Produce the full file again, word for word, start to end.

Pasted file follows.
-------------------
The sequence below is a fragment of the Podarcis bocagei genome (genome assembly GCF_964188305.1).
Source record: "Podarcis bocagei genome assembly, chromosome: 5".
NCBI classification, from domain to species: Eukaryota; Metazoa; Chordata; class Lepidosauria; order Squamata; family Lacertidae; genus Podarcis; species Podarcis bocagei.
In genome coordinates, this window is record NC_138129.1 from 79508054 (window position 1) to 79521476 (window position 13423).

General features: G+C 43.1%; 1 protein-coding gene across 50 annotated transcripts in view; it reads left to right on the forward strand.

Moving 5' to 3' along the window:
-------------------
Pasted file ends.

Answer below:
The sequence below is a fragment of the Podarcis bocagei genome (genome assembly GCF_964188305.1).
Source record: "Podarcis bocagei genome assembly, chromosome: 5".
NCBI classification, from domain to species: Eukaryota; Metazoa; Chordata; class Lepidosauria; order Squamata; family Lacertidae; genus Podarcis; species Podarcis bocagei.
In genome coordinates, this window is record NC_138129.1 from 79508054 (window position 1) to 79521476 (window position 13423).

General features: G+C 43.1%; 1 protein-coding gene across 50 annotated transcripts in view; it reads left to right on the forward strand.

Moving 5' to 3' along the window: